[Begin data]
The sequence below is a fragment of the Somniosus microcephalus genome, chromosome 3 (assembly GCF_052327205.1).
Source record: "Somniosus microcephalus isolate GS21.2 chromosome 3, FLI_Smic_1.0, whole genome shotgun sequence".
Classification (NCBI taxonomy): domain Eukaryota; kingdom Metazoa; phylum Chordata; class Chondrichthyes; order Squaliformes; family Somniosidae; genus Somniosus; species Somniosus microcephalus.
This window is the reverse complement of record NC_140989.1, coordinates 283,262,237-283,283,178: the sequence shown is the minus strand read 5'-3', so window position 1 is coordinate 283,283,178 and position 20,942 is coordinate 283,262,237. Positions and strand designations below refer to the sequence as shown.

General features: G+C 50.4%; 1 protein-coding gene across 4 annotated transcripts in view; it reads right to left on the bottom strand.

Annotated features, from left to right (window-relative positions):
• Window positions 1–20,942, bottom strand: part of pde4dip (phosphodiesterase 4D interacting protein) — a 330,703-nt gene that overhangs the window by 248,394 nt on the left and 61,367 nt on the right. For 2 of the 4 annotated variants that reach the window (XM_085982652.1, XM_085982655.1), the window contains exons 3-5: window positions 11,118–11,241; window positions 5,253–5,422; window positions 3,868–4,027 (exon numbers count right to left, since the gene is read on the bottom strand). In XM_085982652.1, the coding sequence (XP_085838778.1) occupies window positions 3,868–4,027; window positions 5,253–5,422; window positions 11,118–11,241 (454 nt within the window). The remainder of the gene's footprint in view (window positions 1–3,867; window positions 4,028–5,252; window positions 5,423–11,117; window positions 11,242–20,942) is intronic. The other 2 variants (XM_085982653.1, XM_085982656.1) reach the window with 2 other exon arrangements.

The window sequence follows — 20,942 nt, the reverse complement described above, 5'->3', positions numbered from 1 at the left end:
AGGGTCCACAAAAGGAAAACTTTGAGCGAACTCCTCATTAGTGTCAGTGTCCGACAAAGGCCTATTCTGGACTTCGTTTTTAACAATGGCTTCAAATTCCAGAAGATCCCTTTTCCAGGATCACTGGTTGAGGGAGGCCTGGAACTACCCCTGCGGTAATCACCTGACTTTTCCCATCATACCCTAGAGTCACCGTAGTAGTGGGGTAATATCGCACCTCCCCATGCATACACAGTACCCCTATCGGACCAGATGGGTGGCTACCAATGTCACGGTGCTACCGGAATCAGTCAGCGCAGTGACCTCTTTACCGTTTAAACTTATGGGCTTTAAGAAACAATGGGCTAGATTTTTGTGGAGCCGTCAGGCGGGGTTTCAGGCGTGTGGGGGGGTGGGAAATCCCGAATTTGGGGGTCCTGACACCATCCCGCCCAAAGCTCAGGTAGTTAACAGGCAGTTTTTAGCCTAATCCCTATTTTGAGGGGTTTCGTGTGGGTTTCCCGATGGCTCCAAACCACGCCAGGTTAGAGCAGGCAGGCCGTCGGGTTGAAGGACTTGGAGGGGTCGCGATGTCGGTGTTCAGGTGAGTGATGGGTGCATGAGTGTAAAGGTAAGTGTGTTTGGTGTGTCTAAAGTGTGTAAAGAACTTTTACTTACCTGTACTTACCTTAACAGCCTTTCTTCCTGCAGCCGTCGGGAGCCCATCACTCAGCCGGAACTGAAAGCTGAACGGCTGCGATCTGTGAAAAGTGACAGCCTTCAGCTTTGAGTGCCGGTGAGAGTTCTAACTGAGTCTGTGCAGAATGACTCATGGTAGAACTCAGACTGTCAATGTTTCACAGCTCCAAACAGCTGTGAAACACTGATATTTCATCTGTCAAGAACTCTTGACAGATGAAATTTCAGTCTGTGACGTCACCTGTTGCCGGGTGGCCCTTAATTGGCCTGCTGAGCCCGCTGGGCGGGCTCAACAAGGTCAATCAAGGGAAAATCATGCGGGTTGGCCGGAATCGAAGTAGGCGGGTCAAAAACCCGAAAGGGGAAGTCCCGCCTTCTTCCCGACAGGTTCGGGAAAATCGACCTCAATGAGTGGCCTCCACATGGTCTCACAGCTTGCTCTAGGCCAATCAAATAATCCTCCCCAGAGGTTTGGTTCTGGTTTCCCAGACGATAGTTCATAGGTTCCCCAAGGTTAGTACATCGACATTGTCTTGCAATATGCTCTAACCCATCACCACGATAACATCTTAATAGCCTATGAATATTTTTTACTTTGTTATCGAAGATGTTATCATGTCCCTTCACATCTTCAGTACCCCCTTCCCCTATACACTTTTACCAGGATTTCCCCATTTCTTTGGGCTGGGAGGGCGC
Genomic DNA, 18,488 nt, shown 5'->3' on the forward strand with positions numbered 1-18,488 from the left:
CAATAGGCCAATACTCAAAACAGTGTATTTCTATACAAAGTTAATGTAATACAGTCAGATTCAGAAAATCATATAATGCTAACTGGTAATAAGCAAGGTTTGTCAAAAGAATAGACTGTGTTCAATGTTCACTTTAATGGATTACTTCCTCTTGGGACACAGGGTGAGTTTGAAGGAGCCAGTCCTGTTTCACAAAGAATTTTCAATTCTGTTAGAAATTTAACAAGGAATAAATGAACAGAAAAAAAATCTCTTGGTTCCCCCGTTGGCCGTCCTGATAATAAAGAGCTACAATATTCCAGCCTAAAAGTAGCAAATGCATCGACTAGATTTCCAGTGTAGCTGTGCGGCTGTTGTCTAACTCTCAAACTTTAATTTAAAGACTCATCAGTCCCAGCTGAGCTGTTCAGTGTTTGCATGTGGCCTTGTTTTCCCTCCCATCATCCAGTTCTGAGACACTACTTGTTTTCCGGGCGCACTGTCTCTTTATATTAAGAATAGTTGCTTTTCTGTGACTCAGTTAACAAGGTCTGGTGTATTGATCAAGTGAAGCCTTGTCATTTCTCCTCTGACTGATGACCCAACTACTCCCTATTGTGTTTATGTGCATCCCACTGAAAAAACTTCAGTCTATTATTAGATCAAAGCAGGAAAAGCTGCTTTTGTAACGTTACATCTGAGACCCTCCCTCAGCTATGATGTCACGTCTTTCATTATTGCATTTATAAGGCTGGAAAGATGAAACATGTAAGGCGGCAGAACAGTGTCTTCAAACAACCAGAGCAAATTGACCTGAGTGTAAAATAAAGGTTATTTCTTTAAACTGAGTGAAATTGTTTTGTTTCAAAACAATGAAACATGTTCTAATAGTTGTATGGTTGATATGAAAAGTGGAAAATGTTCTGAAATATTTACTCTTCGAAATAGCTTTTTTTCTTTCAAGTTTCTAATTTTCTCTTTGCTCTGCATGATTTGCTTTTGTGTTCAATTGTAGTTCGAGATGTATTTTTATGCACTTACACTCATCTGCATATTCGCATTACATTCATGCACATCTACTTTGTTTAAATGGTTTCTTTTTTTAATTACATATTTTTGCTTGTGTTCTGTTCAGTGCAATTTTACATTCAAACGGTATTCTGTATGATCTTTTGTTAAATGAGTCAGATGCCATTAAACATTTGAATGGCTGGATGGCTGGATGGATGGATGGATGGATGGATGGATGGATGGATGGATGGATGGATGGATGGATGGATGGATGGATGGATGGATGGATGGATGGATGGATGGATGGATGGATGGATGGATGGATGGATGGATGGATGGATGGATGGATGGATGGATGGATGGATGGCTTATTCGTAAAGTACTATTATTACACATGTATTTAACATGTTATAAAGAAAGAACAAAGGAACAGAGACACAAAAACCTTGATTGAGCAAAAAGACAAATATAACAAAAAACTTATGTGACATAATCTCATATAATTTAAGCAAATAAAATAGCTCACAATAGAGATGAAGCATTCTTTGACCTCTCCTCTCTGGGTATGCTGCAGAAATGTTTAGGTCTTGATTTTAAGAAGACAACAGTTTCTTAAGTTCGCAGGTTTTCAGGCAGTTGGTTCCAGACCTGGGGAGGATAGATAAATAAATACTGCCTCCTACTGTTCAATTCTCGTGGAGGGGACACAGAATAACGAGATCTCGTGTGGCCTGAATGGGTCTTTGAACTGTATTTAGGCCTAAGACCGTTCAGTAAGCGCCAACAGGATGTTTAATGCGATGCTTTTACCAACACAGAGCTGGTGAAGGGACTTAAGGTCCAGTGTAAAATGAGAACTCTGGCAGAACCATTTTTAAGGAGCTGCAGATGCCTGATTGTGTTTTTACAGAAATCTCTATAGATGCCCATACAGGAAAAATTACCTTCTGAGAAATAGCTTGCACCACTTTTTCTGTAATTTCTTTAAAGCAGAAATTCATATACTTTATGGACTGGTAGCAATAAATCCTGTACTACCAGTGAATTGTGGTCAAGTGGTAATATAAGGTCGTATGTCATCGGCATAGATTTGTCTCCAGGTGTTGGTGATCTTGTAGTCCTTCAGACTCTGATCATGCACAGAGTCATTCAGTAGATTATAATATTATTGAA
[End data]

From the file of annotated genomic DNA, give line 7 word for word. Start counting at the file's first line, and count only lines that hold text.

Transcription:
• Window positions 1–20,942, bottom strand: part of pde4dip (phosphodiesterase 4D interacting protein) — a 330,703-nt gene that overhangs the window by 248,394 nt on the left and 61,367 nt on the right. For 2 of the 4 annotated variants that reach the window (XM_085982652.1, XM_085982655.1), the window contains exons 3-5: window positions 11,118–11,241; window positions 5,253–5,422; window positions 3,868–4,027 (exon numbers count right to left, since the gene is read on the bottom strand). In XM_085982652.1, the coding sequence (XP_085838778.1) occupies window positions 3,868–4,027; window positions 5,253–5,422; window positions 11,118–11,241 (454 nt within the window). The remainder of the gene's footprint in view (window positions 1–3,867; window positions 4,028–5,252; window positions 5,423–11,117; window positions 11,242–20,942) is intronic. The other 2 variants (XM_085982653.1, XM_085982656.1) reach the window with 2 other exon arrangements.